The traditional mobility model of the 20th Century, where employers were required to coax their employees to venture out into the brave world and take on an international assignment is rare in today’s digitalized and globalized world. Indeed, employee mobility is no longer an issue faced by businesses only in special cases but has become a key component of their organizational structure and business model.
Businesses now seek to benefit from advantages of a more flexible and mobile workforce, and therefore fully optimize their internal HR supply chain. Businesses now need employees to be mobile, on shorter notice, for shorter periods of time, and not only for internal matters but also to serve client project needs and deliver on global contracts. Indeed, in today’s competitive landscape, a multinational must be agile and ensure that its workforce is in the right place, at the right time, with the right skills.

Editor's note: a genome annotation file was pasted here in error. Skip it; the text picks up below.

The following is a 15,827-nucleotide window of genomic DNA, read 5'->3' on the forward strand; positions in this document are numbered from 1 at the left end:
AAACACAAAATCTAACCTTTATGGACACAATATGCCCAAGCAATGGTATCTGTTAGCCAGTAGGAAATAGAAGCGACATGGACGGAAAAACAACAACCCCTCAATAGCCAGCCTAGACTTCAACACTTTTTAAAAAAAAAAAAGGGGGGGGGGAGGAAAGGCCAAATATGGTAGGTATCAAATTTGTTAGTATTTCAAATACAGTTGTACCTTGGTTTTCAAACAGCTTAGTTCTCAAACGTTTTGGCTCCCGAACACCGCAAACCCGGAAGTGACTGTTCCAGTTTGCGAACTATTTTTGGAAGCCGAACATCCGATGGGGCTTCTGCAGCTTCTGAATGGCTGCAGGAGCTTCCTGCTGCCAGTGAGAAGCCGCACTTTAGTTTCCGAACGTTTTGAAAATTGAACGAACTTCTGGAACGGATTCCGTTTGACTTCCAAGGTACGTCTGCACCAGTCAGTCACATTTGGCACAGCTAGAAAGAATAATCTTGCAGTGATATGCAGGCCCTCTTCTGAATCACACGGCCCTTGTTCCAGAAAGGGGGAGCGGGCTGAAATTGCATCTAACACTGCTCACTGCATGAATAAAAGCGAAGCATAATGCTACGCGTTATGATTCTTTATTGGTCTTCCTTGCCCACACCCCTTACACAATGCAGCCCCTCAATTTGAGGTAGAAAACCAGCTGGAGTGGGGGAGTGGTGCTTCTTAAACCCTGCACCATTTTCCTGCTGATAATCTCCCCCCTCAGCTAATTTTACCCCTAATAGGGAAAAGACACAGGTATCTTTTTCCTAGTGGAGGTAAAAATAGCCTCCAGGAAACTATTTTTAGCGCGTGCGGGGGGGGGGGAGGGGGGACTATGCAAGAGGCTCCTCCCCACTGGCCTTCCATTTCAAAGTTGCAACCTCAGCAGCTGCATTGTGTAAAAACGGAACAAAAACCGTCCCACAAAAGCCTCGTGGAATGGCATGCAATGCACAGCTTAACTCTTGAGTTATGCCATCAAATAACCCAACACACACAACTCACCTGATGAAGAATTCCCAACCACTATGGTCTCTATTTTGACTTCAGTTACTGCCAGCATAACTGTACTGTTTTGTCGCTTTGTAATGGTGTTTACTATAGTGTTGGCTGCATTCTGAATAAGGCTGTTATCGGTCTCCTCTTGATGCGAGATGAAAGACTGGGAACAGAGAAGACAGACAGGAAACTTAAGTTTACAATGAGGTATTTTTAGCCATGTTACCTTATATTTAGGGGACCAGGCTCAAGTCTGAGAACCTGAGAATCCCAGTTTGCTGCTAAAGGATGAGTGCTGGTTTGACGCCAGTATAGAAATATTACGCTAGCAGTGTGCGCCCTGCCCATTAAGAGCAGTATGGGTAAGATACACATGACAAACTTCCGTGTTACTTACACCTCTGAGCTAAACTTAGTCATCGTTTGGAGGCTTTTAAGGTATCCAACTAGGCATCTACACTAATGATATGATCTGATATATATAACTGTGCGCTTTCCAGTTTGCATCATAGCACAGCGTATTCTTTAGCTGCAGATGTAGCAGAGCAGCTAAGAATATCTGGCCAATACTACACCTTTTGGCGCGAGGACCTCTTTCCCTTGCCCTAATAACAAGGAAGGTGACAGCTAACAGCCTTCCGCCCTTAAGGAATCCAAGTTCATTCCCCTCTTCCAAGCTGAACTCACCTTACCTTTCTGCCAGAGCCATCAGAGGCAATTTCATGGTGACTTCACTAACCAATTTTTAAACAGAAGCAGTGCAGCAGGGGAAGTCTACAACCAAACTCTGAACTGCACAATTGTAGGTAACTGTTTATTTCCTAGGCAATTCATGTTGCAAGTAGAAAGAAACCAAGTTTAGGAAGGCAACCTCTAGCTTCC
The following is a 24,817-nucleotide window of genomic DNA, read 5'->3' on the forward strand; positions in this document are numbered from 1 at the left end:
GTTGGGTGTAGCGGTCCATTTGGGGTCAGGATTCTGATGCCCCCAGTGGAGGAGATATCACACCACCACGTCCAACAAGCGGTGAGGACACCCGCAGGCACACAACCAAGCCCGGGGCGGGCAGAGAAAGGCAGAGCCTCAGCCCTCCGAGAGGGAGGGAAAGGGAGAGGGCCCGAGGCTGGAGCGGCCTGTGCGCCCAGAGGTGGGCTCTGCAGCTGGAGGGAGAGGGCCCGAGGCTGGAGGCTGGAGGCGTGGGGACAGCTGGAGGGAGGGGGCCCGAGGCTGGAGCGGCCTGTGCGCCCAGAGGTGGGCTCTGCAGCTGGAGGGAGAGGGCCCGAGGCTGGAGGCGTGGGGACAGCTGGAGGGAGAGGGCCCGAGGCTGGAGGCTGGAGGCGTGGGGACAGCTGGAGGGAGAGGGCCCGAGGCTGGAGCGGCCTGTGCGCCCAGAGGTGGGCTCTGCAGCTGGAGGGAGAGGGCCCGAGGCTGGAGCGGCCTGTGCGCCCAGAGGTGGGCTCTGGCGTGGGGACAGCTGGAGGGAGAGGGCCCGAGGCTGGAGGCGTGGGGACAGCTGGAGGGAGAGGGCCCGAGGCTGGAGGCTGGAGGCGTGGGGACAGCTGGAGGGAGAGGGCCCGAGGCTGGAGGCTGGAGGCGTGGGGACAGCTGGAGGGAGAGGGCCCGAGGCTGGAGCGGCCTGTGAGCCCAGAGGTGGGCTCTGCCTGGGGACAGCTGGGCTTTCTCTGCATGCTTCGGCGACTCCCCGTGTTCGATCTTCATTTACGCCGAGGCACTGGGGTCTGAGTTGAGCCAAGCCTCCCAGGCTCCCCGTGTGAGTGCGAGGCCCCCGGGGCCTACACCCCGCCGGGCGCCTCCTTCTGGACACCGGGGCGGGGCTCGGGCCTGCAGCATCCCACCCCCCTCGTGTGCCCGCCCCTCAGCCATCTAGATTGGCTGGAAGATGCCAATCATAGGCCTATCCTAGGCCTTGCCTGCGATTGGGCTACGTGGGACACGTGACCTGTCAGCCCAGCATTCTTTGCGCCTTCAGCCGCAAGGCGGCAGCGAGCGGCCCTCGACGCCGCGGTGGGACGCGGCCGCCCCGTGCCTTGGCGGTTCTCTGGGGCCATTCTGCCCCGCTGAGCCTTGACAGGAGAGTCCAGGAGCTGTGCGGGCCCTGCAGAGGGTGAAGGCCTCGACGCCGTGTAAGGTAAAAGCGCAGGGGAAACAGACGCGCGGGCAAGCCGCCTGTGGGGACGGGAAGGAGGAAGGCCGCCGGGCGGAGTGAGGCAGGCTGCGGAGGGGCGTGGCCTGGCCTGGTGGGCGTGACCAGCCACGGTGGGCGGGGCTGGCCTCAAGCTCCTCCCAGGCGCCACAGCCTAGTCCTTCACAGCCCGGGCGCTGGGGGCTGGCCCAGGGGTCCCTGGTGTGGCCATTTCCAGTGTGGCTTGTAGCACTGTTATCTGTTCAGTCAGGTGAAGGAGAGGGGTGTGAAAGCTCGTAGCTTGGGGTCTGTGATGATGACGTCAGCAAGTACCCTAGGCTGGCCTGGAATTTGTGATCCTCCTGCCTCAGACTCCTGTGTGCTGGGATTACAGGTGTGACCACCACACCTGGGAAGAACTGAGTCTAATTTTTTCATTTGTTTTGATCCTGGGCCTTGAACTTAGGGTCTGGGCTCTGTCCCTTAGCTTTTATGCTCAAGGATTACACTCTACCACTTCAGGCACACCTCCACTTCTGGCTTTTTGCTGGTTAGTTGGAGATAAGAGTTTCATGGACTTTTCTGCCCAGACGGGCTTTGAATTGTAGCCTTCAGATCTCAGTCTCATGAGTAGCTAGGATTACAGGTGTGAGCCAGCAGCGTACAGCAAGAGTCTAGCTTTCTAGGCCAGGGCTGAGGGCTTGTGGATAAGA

The use of mobile employees however raises HR legal risks of which employers need to be aware. Employee mobility is a key aspect of the European Union, given that freedom of movement for workers is one of the Union’s cornerstones. The European Union has implemented complex regulations and directives, and country specific rules must also be kept in mind in order to avoid legal issues with respect to the posting of workers and reputational risk. In this edition, we will explore these key challenges and issues.
EY Legal Services Contact:
Roselyn Sands – Global Labor and Employment Law Leader